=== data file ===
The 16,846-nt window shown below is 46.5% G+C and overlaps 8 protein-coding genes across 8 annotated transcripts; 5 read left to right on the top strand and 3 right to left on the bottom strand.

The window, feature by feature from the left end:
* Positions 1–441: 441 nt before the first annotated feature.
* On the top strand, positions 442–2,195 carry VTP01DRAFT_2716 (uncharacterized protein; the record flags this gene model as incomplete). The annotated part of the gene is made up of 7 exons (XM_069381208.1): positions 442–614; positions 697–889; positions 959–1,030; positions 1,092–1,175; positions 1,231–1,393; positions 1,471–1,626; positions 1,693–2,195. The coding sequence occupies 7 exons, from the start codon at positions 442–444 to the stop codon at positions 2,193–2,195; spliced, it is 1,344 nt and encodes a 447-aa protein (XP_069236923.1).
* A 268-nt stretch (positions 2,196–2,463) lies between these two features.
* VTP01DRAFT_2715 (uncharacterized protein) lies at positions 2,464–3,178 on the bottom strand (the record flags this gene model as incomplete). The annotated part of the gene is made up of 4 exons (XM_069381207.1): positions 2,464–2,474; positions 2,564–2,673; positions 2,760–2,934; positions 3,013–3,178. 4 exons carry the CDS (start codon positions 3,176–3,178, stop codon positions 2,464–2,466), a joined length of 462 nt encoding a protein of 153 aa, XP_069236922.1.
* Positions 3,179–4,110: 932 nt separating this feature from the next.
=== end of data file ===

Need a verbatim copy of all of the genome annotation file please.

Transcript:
The 16,846-nt window shown below is 46.5% G+C and overlaps 8 protein-coding genes across 8 annotated transcripts; 5 read left to right on the top strand and 3 right to left on the bottom strand.

The window, feature by feature from the left end:
* Positions 1–441: 441 nt before the first annotated feature.
* On the top strand, positions 442–2,195 carry VTP01DRAFT_2716 (uncharacterized protein; the record flags this gene model as incomplete). The annotated part of the gene is made up of 7 exons (XM_069381208.1): positions 442–614; positions 697–889; positions 959–1,030; positions 1,092–1,175; positions 1,231–1,393; positions 1,471–1,626; positions 1,693–2,195. The coding sequence occupies 7 exons, from the start codon at positions 442–444 to the stop codon at positions 2,193–2,195; spliced, it is 1,344 nt and encodes a 447-aa protein (XP_069236923.1).
* A 268-nt stretch (positions 2,196–2,463) lies between these two features.
* VTP01DRAFT_2715 (uncharacterized protein) lies at positions 2,464–3,178 on the bottom strand (the record flags this gene model as incomplete). The annotated part of the gene is made up of 4 exons (XM_069381207.1): positions 2,464–2,474; positions 2,564–2,673; positions 2,760–2,934; positions 3,013–3,178. 4 exons carry the CDS (start codon positions 3,176–3,178, stop codon positions 2,464–2,466), a joined length of 462 nt encoding a protein of 153 aa, XP_069236922.1.
* Positions 3,179–4,110: 932 nt separating this feature from the next.